Theatre review: Keepsake at the Old Red Lion Theatre Pub

Lou Broadbent as Samara and Dilek Rose as Abra in Keepsake at the Old Red Lion

Lou Broadbent as Samara and Dilek Rose as Abra in Keepsake at the Old Red Lion - Credit: Archant

The kitchen, the heart of the home so still and lived in, is the perfect setting for this multilayered, multi-themed melodrama.

Written by American playwright Gregory Beam, and directed by Sean Martin, Keepsake is the first outing for the script and for the theatre company, Free Trade Productions, and neither disappoint.

Set in a small American town, two sisters are reunited at the family home in Massachusetts following the suicide of their father. Time has turned them into strangers but they are bound by a familiarity at once easy and comic but with a hint of old tensions rising up to be acknowledged.

Lou Broadbent, as the free spirited Samara carries the first half, along with her sister Abra, played by Dilek Rose who slowly and painfully opens up, so that nothing is what it at first seems. Doubling her role as the mother, Rose enhances the cultural differences that course through the veins of the story.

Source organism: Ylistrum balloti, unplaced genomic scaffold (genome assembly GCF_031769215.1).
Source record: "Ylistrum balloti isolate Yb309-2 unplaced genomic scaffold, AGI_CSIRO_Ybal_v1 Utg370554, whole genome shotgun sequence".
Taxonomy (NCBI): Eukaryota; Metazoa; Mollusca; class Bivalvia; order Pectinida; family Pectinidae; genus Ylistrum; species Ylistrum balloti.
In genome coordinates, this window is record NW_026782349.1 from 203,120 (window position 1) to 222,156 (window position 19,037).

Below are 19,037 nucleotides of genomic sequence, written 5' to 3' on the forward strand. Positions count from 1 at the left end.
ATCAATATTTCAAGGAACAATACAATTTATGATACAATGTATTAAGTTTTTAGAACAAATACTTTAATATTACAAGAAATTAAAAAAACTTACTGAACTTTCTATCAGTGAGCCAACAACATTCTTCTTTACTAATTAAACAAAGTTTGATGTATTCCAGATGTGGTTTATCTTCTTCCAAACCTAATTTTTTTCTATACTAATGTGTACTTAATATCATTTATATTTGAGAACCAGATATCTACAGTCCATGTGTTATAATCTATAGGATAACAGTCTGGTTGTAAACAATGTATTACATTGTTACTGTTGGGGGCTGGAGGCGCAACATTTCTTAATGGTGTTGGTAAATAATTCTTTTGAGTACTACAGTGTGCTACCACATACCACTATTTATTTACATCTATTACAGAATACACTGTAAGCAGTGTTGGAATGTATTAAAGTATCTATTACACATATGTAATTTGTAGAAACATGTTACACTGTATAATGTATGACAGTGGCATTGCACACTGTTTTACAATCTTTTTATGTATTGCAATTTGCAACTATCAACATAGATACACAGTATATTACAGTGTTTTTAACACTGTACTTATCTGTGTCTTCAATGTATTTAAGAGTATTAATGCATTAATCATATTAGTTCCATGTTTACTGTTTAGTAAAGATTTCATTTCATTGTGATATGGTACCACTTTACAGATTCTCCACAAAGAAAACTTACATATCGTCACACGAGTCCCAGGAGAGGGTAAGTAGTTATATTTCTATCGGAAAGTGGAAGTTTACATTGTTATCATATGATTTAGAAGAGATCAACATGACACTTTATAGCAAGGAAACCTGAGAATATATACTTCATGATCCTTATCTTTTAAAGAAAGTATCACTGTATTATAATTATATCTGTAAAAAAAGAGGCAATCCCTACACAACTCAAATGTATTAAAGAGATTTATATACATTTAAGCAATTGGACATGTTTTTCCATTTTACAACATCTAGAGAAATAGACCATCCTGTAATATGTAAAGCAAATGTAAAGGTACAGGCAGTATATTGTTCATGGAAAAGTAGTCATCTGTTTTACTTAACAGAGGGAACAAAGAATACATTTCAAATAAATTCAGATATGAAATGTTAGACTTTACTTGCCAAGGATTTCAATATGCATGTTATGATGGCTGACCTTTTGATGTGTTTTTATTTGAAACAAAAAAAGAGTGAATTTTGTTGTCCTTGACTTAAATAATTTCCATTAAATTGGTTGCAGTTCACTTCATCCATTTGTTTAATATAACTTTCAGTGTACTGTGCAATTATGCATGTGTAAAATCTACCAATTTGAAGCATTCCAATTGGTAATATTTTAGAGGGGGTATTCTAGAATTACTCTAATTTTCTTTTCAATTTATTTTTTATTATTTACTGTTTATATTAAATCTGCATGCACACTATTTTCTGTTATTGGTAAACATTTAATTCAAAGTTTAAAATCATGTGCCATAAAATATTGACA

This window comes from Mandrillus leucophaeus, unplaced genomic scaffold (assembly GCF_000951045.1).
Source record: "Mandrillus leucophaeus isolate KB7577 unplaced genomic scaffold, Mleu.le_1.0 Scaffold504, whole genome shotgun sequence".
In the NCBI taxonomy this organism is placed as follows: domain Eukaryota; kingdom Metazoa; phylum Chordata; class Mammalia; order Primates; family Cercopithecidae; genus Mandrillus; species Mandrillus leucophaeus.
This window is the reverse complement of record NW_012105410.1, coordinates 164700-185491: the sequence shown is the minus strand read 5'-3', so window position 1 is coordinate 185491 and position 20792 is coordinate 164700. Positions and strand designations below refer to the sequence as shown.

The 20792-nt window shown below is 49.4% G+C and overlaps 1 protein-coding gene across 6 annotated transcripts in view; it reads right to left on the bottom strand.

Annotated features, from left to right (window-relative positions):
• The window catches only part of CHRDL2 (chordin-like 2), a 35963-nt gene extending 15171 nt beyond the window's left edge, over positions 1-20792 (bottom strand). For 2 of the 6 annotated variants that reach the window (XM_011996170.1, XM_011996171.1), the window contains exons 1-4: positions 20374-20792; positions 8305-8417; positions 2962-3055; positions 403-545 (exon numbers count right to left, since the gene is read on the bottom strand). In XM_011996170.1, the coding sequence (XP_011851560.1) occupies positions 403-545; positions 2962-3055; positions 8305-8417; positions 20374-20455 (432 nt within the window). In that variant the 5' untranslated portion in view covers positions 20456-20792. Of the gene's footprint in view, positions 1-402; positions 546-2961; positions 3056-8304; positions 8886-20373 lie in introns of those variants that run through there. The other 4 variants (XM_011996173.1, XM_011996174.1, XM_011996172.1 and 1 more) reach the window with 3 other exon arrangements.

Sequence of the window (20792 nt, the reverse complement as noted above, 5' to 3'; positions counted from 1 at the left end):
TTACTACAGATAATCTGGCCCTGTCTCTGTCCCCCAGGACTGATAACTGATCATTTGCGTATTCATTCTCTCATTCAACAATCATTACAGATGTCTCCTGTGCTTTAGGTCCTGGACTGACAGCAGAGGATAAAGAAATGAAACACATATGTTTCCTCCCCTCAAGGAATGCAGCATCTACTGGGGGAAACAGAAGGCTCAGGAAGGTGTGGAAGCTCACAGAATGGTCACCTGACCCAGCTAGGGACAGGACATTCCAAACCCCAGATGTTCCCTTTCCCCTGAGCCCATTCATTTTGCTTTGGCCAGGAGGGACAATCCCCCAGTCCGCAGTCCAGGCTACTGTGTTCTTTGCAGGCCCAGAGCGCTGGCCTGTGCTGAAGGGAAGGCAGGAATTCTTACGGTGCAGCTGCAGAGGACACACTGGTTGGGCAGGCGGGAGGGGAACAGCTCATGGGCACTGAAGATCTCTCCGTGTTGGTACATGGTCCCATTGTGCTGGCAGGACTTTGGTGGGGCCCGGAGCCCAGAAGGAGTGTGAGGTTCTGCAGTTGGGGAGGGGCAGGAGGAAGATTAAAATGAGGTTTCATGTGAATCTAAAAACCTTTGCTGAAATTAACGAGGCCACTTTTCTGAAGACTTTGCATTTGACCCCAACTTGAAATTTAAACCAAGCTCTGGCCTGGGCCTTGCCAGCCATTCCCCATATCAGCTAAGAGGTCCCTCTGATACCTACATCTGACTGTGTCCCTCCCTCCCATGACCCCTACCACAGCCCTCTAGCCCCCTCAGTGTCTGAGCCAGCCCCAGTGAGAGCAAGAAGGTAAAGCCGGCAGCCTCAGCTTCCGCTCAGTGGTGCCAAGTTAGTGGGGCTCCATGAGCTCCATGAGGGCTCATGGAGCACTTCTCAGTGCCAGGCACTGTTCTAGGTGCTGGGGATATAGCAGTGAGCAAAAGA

Messages left on the answer machine and the lights dimming to capture flashbacks into the family history and the father’s descent into mental illness explain the present moment in ways unimaginable by the end of the first half.

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By the second half, the action accelerates, possibly a little too fast as the themes of mental health, alcoholism, religion, sexual violence, family duty, and the total dysfunction of modern society comes to the fore in a thrilling climax.

Keepsake is full of cultural and political references, of family issues that are common to us all. With strong performances from a small cast, it is a positive first outing for this new theatre company.

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Until January 25th


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